Approximately 1,300 people had set sail. The ship was crewed by 885.
Only 710 people survived.
1,502 people died.
The ill-fated vessel lay undiscovered at the bottom of the ocean for 70 years. On September 1st, 1985, scientists from Woods Hole Deep Submergence Lab, Massachusetts, and the French Institute Francais de Recherche pour l’Exploitation des Mers (I.F.R.E.M.E.R.), discovered the wreck by scanning the ocean floor utilizing a remotely controlled, submersible “sled” equipped with video cameras.
Director James Cameron had always been a deep-sea buff. Shipwrecks held a strange fascination for him, and he had always considered the wreck of the Titanic to be the “Mt. Everest”. He openly admits now that his desire to make the movie was actually rooted in his desire to dive to the recently discovered wreck.
His films preceding “Titanic” were both big budget action films that were enormously successful at the box office. “Terminator 2: Judgement Day” was the most expensive movie ever made at that time ($102 million), but became the top grossing movie of 1991 with a worldwide take of $519,843,345. “True Lies”, another Schwarzenegger vehicle, cost $115 million, but similarly did enormous business at the box office, with a worldwide cume of $378,882,411. Fox pictures signed him to a five-year deal.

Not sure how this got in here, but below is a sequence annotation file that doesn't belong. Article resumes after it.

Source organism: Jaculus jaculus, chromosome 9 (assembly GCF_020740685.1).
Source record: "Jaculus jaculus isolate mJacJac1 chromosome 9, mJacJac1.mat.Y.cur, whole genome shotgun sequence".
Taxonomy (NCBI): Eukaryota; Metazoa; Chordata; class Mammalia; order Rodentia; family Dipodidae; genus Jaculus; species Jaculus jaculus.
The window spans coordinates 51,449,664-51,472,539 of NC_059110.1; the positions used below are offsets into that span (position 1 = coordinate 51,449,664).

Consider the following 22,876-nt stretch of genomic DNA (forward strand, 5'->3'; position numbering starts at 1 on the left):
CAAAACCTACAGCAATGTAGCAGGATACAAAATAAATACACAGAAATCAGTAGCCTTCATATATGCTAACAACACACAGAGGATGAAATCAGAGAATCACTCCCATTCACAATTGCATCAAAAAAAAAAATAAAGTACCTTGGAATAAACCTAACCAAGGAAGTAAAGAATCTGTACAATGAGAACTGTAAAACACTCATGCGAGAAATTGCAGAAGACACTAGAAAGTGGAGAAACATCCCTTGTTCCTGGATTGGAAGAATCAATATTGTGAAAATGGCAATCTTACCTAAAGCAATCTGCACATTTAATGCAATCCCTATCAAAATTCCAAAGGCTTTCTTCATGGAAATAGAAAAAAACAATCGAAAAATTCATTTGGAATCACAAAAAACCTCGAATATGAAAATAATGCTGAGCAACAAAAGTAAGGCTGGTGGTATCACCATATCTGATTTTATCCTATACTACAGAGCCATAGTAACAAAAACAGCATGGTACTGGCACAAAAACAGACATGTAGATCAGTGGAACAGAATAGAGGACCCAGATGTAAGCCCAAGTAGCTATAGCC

So when Cameron pitched “Romeo and Juliet” on the Titanic, they listened. He envisioned a “A Night to Remember” (1958) with state of the art special effects, and narrative bookends of the modern-day discovery of the wreckage. They agreed to go ahead with the project… with an initial estimated budget of around $135 million dollars; then the market standard for a big budget movie (thanks in no small part to Cameron himself).
Cameron, however, was intent on making the film with an unprecedented level of historical accuracy and authenticity.
He convinced Fox that – as opposed to model work – actually shooting footage of the Titanic wreck would be a marketable asset for the film. They could promote the film based on the fact that they went to the lengths of actually diving to the wreckage. Fox agreed, and Cameron set up the expeditions. The crew made twelve dives to obtain footage in 1995. Cameron got his wish and did, in fact dive to the wreck himself.
But he had hardly begun to demonstrate the lengths he was willing to go to for realism in the film.